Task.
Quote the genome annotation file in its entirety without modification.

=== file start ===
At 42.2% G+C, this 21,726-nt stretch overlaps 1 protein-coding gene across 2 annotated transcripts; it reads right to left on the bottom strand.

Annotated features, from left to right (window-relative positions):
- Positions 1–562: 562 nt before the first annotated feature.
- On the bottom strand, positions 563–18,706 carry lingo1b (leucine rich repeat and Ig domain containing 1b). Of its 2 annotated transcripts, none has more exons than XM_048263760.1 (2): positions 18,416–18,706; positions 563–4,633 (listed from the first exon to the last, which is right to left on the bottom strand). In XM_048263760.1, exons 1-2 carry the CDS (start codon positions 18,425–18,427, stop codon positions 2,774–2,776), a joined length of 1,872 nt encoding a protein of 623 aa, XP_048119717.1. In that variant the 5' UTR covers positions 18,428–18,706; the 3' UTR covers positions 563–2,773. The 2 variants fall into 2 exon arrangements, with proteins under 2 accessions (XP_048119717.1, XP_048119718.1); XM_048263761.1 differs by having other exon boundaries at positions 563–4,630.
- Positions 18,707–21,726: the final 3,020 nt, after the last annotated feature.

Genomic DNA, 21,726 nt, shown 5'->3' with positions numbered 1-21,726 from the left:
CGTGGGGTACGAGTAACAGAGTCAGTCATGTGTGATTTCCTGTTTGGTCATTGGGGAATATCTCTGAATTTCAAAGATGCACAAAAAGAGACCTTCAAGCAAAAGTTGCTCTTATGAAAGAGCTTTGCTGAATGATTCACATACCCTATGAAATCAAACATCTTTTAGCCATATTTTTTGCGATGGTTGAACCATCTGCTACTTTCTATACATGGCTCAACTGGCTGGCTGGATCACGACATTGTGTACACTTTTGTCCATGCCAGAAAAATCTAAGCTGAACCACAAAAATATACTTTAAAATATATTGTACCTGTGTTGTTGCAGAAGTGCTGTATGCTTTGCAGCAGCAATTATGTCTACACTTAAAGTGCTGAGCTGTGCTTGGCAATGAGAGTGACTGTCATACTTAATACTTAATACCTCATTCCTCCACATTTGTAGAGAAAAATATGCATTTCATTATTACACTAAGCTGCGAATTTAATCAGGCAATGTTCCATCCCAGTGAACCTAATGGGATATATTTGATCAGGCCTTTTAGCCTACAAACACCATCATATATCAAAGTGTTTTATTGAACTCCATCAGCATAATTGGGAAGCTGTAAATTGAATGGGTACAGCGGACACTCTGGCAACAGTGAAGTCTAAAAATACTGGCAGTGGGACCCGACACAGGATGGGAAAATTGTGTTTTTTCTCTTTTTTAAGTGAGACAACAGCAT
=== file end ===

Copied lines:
At 42.2% G+C, this 21,726-nt stretch overlaps 1 protein-coding gene across 2 annotated transcripts; it reads right to left on the bottom strand.

Annotated features, from left to right (window-relative positions):
- Positions 1–562: 562 nt before the first annotated feature.
- On the bottom strand, positions 563–18,706 carry lingo1b (leucine rich repeat and Ig domain containing 1b). Of its 2 annotated transcripts, none has more exons than XM_048263760.1 (2): positions 18,416–18,706; positions 563–4,633 (listed from the first exon to the last, which is right to left on the bottom strand). In XM_048263760.1, exons 1-2 carry the CDS (start codon positions 18,425–18,427, stop codon positions 2,774–2,776), a joined length of 1,872 nt encoding a protein of 623 aa, XP_048119717.1. In that variant the 5' UTR covers positions 18,428–18,706; the 3' UTR covers positions 563–2,773. The 2 variants fall into 2 exon arrangements, with proteins under 2 accessions (XP_048119717.1, XP_048119718.1); XM_048263761.1 differs by having other exon boundaries at positions 563–4,630.
- Positions 18,707–21,726: the final 3,020 nt, after the last annotated feature.

Genomic DNA, 21,726 nt, shown 5'->3' with positions numbered 1-21,726 from the left:
CGTGGGGTACGAGTAACAGAGTCAGTCATGTGTGATTTCCTGTTTGGTCATTGGGGAATATCTCTGAATTTCAAAGATGCACAAAAAGAGACCTTCAAGCAAAAGTTGCTCTTATGAAAGAGCTTTGCTGAATGATTCACATACCCTATGAAATCAAACATCTTTTAGCCATATTTTTTGCGATGGTTGAACCATCTGCTACTTTCTATACATGGCTCAACTGGCTGGCTGGATCACGACATTGTGTACACTTTTGTCCATGCCAGAAAAATCTAAGCTGAACCACAAAAATATACTTTAAAATATATTGTACCTGTGTTGTTGCAGAAGTGCTGTATGCTTTGCAGCAGCAATTATGTCTACACTTAAAGTGCTGAGCTGTGCTTGGCAATGAGAGTGACTGTCATACTTAATACTTAATACCTCATTCCTCCACATTTGTAGAGAAAAATATGCATTTCATTATTACACTAAGCTGCGAATTTAATCAGGCAATGTTCCATCCCAGTGAACCTAATGGGATATATTTGATCAGGCCTTTTAGCCTACAAACACCATCATATATCAAAGTGTTTTATTGAACTCCATCAGCATAATTGGGAAGCTGTAAATTGAATGGGTACAGCGGACACTCTGGCAACAGTGAAGTCTAAAAATACTGGCAGTGGGACCCGACACAGGATGGGAAAATTGTGTTTTTTCTCTTTTTTAAGTGAGACAACAGCAT